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std::stable_sort did better than std::sort on my AMD machine, and vice versa on my PIII. Or was it the memory instead of the processor?

PIII - 256mb vs. Athlon2G 512mb

I also tried a home grown MergeSort (stable) and qsort, and got the same result: the AMD machine stable sort better, whereas the pentium one gave the expected result: stable sort is slower.

What''s going on?

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Well now that you mention that I have no idea. I thought that since stable_sort is more constrained than sort, it would have to be slower. Did you use the same sequence for the tests?

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Yes, I used the same sequence. I used Win2000 and compiled with both VC6 and VC7 (not favoring any processors, of course). the program generates a sequence of randomized longs and then sorts the copy of the sequence using all the sorting versions.

My profiler can''t seem to go to the standard library (it can''t go to codes on .h files), which prevents me from looking deeper.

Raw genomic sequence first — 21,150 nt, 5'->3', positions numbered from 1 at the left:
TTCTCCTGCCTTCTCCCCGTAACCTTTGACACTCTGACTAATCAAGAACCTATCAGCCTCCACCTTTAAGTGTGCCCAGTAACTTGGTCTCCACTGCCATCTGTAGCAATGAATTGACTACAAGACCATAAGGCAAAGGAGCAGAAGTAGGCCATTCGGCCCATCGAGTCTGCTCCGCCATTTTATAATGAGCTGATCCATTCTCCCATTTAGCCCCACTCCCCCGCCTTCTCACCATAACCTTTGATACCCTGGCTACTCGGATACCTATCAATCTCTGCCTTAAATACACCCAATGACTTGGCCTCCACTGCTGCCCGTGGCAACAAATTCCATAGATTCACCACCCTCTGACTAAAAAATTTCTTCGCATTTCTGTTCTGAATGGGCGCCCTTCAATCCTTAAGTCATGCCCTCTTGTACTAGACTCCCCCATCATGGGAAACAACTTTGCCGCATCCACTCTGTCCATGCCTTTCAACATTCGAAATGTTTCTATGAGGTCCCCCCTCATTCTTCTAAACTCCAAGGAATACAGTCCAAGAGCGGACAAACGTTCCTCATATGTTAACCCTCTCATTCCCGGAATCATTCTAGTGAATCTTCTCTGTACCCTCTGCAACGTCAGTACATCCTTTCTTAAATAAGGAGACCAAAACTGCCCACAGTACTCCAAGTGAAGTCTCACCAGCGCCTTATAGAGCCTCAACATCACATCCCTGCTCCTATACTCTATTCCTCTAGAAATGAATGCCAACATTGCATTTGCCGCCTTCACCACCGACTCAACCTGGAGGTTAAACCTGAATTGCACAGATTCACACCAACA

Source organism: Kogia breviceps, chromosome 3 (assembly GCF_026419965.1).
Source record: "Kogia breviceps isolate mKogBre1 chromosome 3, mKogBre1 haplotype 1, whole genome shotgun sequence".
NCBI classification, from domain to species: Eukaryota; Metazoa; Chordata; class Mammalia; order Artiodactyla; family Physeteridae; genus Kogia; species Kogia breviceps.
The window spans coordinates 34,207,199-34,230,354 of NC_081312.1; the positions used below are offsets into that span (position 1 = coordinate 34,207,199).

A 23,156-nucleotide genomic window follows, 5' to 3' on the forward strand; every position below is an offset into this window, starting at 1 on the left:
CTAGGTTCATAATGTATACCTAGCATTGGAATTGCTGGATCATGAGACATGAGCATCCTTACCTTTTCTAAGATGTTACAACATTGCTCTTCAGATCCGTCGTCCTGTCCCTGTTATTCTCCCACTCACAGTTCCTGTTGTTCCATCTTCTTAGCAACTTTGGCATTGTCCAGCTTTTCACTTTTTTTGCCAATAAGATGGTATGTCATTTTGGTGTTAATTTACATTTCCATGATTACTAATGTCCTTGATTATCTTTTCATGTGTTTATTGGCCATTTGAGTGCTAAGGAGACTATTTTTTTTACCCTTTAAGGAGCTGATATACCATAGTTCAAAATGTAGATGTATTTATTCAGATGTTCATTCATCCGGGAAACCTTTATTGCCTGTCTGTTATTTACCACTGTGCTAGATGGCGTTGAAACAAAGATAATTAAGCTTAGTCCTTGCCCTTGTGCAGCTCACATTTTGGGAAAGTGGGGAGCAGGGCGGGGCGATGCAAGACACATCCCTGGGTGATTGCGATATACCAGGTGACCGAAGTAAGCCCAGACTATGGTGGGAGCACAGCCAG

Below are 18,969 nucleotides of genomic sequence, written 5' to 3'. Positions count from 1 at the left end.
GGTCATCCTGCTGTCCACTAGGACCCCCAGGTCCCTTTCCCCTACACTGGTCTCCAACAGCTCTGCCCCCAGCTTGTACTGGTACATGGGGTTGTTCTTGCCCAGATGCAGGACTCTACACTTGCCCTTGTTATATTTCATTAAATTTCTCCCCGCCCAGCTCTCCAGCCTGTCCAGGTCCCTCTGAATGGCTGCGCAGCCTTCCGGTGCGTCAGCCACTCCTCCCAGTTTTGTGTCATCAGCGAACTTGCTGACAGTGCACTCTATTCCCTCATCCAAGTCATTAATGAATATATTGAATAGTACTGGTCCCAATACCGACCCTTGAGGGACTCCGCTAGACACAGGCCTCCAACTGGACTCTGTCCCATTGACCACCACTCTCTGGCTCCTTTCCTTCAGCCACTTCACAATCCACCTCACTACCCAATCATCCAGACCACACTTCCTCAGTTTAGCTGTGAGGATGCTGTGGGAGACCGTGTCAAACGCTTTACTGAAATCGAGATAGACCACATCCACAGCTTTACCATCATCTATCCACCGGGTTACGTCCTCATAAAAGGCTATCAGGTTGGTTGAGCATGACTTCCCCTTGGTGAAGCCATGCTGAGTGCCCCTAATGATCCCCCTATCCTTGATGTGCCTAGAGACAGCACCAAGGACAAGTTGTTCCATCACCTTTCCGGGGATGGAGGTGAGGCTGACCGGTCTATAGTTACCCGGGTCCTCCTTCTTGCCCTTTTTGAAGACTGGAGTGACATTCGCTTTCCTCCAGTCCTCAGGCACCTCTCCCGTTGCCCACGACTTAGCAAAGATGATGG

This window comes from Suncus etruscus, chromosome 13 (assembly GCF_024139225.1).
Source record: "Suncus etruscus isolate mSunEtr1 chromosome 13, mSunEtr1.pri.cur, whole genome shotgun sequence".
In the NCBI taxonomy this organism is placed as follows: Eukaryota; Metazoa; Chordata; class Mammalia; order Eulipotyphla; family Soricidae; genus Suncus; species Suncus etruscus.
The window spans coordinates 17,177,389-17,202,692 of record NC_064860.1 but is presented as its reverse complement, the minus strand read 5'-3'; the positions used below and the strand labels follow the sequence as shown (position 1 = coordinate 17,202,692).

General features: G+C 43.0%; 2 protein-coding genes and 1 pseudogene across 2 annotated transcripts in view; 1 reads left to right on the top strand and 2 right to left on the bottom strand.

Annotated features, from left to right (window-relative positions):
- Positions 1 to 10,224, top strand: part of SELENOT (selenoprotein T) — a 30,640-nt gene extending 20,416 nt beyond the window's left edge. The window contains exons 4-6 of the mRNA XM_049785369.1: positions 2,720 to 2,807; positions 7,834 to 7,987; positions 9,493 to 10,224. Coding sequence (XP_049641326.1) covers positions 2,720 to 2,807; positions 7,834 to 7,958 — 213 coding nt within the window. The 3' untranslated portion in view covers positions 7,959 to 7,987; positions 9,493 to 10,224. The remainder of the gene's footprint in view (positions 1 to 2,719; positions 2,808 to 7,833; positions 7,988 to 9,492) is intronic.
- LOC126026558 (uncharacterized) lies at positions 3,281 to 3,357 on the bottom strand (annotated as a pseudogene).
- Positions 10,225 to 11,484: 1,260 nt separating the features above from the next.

This really bothers me. I know I should use std::sort if I don''t need it to be stable. But the other day my colleage came to my desk and brought up the exact same issue: "Hey, you know, I used stable_sort and it''s much faster than sort, do you know why?" (He''s also using an AMD machine.) I''m supposed to be the guy to go to in times of trouble in my team and I couldn''t answer him.

I tried to convince him to use the non stable sort as most of our users uses pentiums presumably, but since his performance report to our leader is measured on his AMD machine, I couldn''t convince him. Oh the drama of team development.